Lumbar Interlaminar Epidural Steroid Injection
A lumbar epidural steroid injection is the injection of steroid in the epidural space (the area which surrounds the spinal cord and the nerves coming out of it). This injection is administered to relieve pain in the low back, hips, and legs caused by pinched nerves in the low back (sciatica). The pinched nerves are typically caused by spinal stenosis or herniated discs.
The injection typically serves 3 purposes:
- Therapeutic, to provide for pain relief.
- Diagnostic, to help identify the source of your pain.
- Prognostic, to help decide the next step ie.do nothing, second injection (same type of injection or a different injection), physical therapy, or even an evaluation by a surgeon.
The steroid injected reduces swelling and inflammation of nerves, which may reduce pain, tingling, numbness, and other symptoms caused by nerve inflammation, irritation, or swelling. The steroid we use is betamethasone (Celestone-Soluspan). The procedure is performed under live x ray and with the use of x ray dye to ensure accuracy and precision. The procedure involves cleaning your skin with an antiseptic solution. The skin and deeper tissues are numbed with a local anesthetic using a very thin needle prior to inserting the Epidural needle. The procedure is done under local anesthesia, so you are not “put out” for the procedure. The procedure is performed while you are lying on your stomach. You are monitored with a blood pressure cuff and a blood oxygen monitoring device which monitors your oxygen levels and heart rate. Immediately after the injection, the skin is cleaned and a band-aid is applied. You may experience some “pressure” at the injection site and this may last up to an hour. Your pain may return and you may have a “sore back” for a day or two. This is due to the mechanical process of needle insertion as well as initial irritation from the steroid itself. At about day #3 you should start noticing pain relief. It may take up to 2 weeks to notice an improvement from the steroids. Generally speaking, the procedure is safe; however, with any procedure there are risks, side effects, and possibility of complications. The most common side effect is pain- which is temporary. The other risks involve spinal puncture with headache (post dural headache), infection, bleeding inside the epidural space with nerve damage, worsening of symptoms. The other risks are related to the side effects of cortisone, which include weight gain, increase in blood sugar (mainly in diabetics), water retention, and suppression of the body’s own natural production of cortisone.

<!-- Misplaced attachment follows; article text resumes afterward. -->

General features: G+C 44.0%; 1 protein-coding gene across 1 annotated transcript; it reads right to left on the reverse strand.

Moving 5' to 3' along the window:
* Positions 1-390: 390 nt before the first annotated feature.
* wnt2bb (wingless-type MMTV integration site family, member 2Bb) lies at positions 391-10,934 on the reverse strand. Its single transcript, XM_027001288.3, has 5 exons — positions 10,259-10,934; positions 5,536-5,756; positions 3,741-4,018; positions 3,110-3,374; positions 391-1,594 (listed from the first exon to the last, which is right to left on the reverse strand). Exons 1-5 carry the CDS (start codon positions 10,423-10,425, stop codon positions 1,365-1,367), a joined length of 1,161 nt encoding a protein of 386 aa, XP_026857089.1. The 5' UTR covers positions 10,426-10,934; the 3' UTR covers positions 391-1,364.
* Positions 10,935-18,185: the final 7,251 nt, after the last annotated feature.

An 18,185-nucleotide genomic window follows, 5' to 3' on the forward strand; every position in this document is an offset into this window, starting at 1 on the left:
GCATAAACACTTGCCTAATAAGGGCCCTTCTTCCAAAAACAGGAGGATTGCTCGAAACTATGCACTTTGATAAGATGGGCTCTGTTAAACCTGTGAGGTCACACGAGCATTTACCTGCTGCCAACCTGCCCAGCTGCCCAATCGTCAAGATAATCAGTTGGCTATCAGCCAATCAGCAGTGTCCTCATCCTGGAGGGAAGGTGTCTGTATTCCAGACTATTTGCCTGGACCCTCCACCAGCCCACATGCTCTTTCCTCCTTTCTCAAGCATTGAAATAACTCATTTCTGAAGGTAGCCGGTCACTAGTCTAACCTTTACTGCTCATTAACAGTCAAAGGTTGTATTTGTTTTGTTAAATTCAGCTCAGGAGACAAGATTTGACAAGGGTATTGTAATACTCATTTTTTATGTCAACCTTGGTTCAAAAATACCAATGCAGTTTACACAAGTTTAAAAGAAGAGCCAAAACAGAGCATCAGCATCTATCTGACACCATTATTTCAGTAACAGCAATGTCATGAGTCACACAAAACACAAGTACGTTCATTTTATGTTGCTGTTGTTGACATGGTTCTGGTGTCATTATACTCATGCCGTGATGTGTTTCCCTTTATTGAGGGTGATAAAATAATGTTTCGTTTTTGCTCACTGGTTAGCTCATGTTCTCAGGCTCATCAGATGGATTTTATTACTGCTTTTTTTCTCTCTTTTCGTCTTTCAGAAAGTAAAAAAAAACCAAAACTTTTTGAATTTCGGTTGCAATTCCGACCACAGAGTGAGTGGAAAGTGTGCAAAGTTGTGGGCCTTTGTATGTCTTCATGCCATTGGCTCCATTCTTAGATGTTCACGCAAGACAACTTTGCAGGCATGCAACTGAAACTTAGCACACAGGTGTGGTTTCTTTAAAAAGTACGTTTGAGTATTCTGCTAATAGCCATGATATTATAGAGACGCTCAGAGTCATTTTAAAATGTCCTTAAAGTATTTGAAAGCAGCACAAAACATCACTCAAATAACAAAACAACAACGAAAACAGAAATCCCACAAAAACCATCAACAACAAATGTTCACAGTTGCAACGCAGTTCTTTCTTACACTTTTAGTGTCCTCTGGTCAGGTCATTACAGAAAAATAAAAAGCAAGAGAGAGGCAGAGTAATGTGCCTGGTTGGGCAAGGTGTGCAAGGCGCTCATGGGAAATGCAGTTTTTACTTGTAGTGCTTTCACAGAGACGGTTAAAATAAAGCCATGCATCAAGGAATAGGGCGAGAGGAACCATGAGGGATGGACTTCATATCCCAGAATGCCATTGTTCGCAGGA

If you are taking blood thinning medications (coumadin, arixtra, fragmin, innohep, lovenox, normiflo, orgaran, acova, angiomay, ipravask, pradaxa, plavix, heparin, ticlid or in some cases aspirin) you must tell your doctor. In many cases, the bloodthinning medication is discontinued prior to the procedure, but this has to be cleared by your family doctor and sometimes your cardiologist.